One proposal that has gained a lot of media attention in recent months is the design for the Big Bend, a skyscraper which could completely reshape the appearance of New York’s skyline. Considering that if built, this would become the longest (not tallest) building in the world, it’s easy to see why it has attracted so much discussion.
The giant 4000 ft. (1219m) skyscraper would become a defining feature of the Manhattan cityscape; a slim tower rising out of the street, curving over, and descending back down in a giant horseshoe. The proposal, by architecture firm Oiio Studio, would certainly be one of the most unusual buildings in the world – and the feedback to the concept has been pretty mixed.
Many are excited about the way the it draws attention to and challenges the ‘race for height’ among profit-driven Manhattan property developers. Others have criticised the aesthetic of the design, harshly comparing it to a paperclip.
Wherever you stand, the fact that the proposal exists at all speaks volumes about how architects are starting to challenge and subvert emerging trends in design – particularly the dominating presence of skyscrapers which now adorn the horizon of cities like Dubai.
Hung from an asteroid – effectively making it a ‘Ground Scraper’ – Analemma Tower is without a doubt one of the most jaw-dropping concepts to emerge in recent memory. The design, created by Clouds Architecture Office, has raised eyebrows ever since it was revealed.
The proposal for this 27km tall skyscraper (Yes, 27km – that’s 16.7 mi.) is ‘astronomical’ in every sense of the word. Once constructed, the building would dangle from an asteroid via giant cables, and float in orbit around the Earth. This might seem a lot to wrap your head around, and questions like ‘How much would it cost?’ or ‘Is that even possible?’ tend to spring to mind. While these issues could be debated endlessly, the fact that the concept has people questioning the nature of what’s possible in construction is telling about how influential and inspiring architecture can be.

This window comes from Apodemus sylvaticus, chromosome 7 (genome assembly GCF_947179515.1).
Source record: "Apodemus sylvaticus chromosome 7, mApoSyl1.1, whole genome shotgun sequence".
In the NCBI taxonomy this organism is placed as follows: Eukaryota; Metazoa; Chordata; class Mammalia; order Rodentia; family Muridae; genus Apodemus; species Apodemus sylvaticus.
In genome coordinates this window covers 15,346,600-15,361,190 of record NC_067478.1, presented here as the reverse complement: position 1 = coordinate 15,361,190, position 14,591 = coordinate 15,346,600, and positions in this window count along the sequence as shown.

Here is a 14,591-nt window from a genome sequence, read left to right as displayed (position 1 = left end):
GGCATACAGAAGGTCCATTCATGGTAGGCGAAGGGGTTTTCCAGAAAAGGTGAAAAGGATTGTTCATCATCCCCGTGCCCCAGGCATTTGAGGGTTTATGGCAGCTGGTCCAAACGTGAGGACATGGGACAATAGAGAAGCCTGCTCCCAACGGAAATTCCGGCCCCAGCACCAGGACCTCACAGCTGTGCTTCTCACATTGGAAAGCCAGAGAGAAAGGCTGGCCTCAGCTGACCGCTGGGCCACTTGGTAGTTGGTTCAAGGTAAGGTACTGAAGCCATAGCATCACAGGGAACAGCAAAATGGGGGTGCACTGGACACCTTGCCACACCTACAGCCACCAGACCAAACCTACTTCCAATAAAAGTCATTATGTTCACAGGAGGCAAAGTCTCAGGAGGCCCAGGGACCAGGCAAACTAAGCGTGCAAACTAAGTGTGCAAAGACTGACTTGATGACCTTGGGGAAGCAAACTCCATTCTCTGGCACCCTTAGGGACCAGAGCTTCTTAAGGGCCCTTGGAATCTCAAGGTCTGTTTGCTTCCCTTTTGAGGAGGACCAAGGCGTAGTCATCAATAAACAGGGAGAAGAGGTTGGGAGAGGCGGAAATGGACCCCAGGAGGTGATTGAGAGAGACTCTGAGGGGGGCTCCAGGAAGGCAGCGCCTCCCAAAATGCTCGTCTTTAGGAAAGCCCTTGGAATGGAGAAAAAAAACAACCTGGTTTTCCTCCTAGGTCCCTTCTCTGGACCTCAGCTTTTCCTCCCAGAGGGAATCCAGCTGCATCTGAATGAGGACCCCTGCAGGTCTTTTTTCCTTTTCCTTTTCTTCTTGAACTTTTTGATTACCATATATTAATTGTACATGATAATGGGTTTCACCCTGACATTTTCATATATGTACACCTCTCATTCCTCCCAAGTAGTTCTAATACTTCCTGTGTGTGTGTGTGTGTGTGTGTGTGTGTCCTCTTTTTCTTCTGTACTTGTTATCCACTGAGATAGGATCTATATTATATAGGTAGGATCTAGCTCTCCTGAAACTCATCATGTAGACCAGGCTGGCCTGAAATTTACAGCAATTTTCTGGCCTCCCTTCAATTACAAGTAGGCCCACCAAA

Even with NASA set to attempt to capture and relocate a piece of asteroid in 2021, whole elements of this design aren’t yet feasible – but the proposition is likely intended as more of a ‘utopian thought experiment‘, and it’s hard to deny that it’s got people thinking!
Some of the most inspired design proposals aren’t necessarily the most grandiose. While towering skyscrapers and mind-boggling structures draw the attention of headlines and generate discussion, some of the most innovative and forward-thinking proposals are geared towards progress, not publicity.
A great example of this is the Photon Space, a glass home design by UK-based architectural glazing firm Cantifix. This unusual construction is essentially a living environment built entirely from glass. The premise is that by being exposed to natural light in the most organic way possible (i.e, when the sun rises and sets), our circadian rhythms become optimised, which improves sleep and our overall wellbeing.
Research is being conducted by Oxford University to further understand the effects of living in a Photon Space – the first study of its kind. This trend toward ‘wellness architecture’ is becoming increasingly popular. Could the future of construction place emphasis on our health, over aesthetics?
Arguably the most attractive and aesthetically appealing design on this list is the Hanoi Lotus, by Melbourne-based architecture firm deciBel.
This stunningly beautiful construction would become a ‘cultural epicentre’ in Vietnam, and it’s easy to see where it gets its name: the whole construction resembles a huge lotus flower, set on a bed of pond and parkland.
Aimed for completion by 2019, the Hanoi Lotus features a main ‘tuber’ structure with five peripheral ‘bulbs’, and would include a theatre, cinema, offices, restaurants and an ice-skating rink. This focus on cultural stimulation fits in line seamlessly with the concept of the building – the lotus, as Vietnam’s national flower, is a symbol of growth and potential.
The visually impressive design of this structure is unforgettable, and it’s a great indicator of how modern architecture is looking to nature for inspiration.
While many conceptual architecture proposals will be eventually relegated to the waste paper bin, some are truly remarkable, and stand the test of time.
They offer so much more than a talking point too: serving as a window, letting us catch a glimpse into what the world of tomorrow may look like and showing us how the people designing our future landscape are thinking. As technology advances, the possibilities only increase – and proposals that were once far-off dreams are closer to becoming reality.